Panther Ostwallturm

Hello everyone,

if you follow FTR for a while, you might remember that at one point, there was a piece of information leaked about the new Stronkhold mode having bot-controlled turrets as defensive buildings. As I wrote before, the use of tank turrets as bunkers is not a complete Wargaming invention – and today, we’re going to have a look at one specific installation, the Panther Ostwallturm mount.


Panther turrets were converted into bunkers ever since late 1943. Some were serial Panther tank turrets, but most were specifically modified for the role of a bunker turret. The commander’s copula was replaced by a hatch and the roof of the turret was reinforced to 40mm (earlier 16mm) to prevent the turret from being knocked out easily by artillery fire. According to German specifications, the roof was supposed to withstand the impact of HE shells up to 150mm.

The first batch of 112 turret parts sets was made by Dortmund Hoerder Hüttenverein and it was finished by February 1944. Second batch of 155 turret parts sets was produced by Ruhrstahl and the production run finished in August 1944. The final assembly took place at Demag-Falkansee, producing 98 assembled Panther Ostwallturm sets until May 1944 with the production going on from that point with the speed of 15 turrets per month.

There were two foundations used for the turret – a steel welded box called Pantherturm I (Stahluntersatz) and a massive concrete foundation called Pantherturm III (Betonsockel). Additionally, there was also a third plan from 1944 to put the Pather turret on a wooden bunker. The turret itself consisted of two parts – the upper part (960mm tall) equalled roughly the combat compartment of a tank. The turret was mounted on a roof, that was 100mm thick. The sides were 80mm thick and the ammunition was stored around the turret basket. This upper box was assembled by Krauss-Maffei in Munich. The lower part of the box was a crew compartment with heating and an electrical generator, powered by a DKW engine. It had a large door (protected by a trench/tunnel) and there was also a small escape hatch. The sides were 70mm thick and the floor was 40mm thick – the crew compartment box did not have a roof, it was covered by the combat compartment box.


Until 26.3.1945, 268 Panther turret sets were built and despite the set’s name (“East wall”), majority of them was used on the western front (Westwall and Atlantic Wall) and in Italy, several dozen were used in the East as well. The last ones were used during the battle of Berlin. These turrets were a very effective weapon – they were small, hard to spot and very tough (they were resistant to Allied 6pdr and 75mm guns). Of course, in the end, it was just a bunker and it was possible to flank it and destroy it by firing in its side armor.



Spielberger – Panther und seine Abarten

27 thoughts on “Panther Ostwallturm

    • I am pretty sure they could, however not being able to cover more than a single direction at any given time it is easy for ground forces to split up and flank it…

    • Still the same, its a set piece and once one portion of the line is breached then the rest will fall one by one.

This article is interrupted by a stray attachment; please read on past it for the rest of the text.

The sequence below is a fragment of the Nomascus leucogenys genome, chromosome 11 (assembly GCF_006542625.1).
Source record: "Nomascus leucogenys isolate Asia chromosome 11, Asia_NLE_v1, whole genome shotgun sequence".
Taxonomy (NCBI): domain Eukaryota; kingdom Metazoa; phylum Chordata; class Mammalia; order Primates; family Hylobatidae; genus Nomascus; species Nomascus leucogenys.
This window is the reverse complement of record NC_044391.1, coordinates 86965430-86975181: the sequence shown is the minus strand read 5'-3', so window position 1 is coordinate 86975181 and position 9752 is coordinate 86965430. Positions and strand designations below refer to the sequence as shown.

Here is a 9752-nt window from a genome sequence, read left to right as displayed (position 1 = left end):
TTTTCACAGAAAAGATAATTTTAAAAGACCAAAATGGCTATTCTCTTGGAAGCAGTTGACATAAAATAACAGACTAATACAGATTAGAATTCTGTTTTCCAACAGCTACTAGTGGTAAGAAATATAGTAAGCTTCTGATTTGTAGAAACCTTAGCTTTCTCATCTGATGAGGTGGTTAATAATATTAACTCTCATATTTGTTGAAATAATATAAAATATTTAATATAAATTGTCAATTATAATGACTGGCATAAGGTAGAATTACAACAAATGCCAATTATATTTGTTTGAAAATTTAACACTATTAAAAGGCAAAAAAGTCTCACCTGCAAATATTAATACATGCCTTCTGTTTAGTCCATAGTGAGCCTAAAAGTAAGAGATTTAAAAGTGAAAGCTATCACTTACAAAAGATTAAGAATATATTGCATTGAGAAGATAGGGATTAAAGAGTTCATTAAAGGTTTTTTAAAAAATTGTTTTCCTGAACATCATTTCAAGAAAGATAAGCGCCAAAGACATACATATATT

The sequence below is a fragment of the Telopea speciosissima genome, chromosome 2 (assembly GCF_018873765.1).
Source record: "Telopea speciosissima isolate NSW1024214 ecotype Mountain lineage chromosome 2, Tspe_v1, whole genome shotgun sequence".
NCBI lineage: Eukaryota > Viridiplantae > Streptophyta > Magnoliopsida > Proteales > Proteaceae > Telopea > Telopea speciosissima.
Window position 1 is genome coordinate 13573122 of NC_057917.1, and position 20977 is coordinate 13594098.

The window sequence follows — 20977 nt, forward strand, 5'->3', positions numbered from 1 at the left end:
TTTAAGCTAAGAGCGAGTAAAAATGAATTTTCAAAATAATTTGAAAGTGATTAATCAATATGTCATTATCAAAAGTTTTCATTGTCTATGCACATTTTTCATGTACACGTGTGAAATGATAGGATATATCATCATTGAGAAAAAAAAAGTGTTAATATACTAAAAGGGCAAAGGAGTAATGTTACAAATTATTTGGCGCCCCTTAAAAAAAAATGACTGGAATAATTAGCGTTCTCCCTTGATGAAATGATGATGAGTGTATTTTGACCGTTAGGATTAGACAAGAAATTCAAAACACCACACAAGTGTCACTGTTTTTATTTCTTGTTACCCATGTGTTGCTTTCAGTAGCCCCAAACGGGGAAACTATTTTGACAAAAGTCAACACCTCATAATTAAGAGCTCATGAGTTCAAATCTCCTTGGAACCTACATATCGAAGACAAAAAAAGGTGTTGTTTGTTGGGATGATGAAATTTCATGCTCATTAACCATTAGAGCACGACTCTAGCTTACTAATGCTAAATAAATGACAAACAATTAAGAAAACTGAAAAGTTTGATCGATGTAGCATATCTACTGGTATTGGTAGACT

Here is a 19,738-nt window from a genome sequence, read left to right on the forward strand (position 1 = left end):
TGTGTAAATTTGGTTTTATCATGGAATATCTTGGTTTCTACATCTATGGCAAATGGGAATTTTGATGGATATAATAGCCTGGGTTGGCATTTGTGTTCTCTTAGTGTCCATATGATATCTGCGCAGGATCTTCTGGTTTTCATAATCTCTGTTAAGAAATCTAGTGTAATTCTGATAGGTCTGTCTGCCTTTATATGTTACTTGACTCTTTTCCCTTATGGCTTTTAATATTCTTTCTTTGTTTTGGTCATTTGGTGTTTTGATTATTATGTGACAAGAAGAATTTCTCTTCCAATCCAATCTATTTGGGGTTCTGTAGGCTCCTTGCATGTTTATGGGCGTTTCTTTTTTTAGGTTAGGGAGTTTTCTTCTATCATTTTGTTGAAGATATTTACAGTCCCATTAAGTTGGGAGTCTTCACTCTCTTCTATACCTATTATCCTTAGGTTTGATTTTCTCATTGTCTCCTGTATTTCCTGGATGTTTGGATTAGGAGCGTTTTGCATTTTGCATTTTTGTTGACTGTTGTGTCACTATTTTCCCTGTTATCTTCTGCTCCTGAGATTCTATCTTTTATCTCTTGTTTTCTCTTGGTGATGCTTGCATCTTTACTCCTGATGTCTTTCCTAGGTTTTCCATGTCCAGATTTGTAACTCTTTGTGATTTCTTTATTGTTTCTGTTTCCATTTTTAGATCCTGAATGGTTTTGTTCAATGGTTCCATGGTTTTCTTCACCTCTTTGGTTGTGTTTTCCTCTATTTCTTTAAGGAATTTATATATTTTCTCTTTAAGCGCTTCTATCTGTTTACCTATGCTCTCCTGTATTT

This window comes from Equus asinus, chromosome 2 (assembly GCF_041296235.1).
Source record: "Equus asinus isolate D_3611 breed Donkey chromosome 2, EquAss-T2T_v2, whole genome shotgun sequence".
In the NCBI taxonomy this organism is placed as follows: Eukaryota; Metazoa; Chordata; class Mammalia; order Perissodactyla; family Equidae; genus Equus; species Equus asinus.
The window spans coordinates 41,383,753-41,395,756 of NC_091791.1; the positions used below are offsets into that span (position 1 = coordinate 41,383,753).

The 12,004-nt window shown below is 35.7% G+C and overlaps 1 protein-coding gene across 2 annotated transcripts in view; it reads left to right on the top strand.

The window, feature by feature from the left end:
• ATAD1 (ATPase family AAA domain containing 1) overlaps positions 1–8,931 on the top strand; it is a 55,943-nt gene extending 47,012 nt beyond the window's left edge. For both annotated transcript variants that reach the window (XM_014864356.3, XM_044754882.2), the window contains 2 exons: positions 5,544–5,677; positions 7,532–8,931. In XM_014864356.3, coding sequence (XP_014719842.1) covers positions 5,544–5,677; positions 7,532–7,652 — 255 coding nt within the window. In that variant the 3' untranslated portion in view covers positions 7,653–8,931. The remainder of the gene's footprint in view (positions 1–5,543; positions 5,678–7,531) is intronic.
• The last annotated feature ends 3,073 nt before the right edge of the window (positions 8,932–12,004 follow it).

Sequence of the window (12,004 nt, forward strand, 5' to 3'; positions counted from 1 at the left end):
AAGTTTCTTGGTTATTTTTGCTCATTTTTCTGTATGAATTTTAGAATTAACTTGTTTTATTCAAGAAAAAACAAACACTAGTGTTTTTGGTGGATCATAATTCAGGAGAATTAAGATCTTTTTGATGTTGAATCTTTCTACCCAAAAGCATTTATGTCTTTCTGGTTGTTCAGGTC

• they are not there to hold the entire enemy army, but either to delay them long enough till the mobile army gets there or to make them choose a different route to avoid them… learn some basics

  1. were tiger turrets also used as bunkers? or even tiger II turrets? would be interesting….

    btw nice article :)

  2. It is so curious to read this when we know, that there were plans to mount PzKpfw IV turrets on Panthers hulls.

    Btw after fall of socialism in Czechoslovakia there was some ideas to reactivate pre-war monumental border fortification system by mounting of the turrets from T-54/55, thousands of which has been mustered out from the service in the late 80s.

    Btw there was also many captured IS-3 turrets on the israeli Bar-Lev line in 1973.

  3. >40mm (…) roof was supposed to withstand the impact of HE shells up to 150mm

    Maybe if the shell landed 50 meters or further away. The blast from a near hit of a 150mm shell would rip the turret our of the emplacement.

    • He only mentioned the “roof.”
      Didn’t mention rest of the turret.

  4. Interesting info!
    Did some of those survived to this day (as monuments)?

  5. Just as a note the Demag facility was in Falkensee not Falkansee.
    [And as another note, I find it deeply disturbing that there's no trace of that KZ Sachsenhausen "Außenstelle" still visible...]

  6. Funny, in the 50′s we had a similar defense line along the river IJssel. Loads of Allied tanks were dumped here, and we used turrets of those.
    Sherman Firefly turret there.

  7. My grandfather talked about running into these in southern italy in mid 1943, and how the easiest thing to do was call in 25pdr or 105s on them to take them out.

  8. These turrets were used extensively by the germans in WWII to act as a defensive line, they were fully self supporting and electrically powered in order to both light the interior and drive the turret in rotation. they were used to great effect on Canadian armour in Italy.

    They were also used in the defence at D-Day in Normandy:
    Renault Turrets:

    Early German Turret:

    Ultimately they were used in desperation to try to stem the tide of the Allies advance.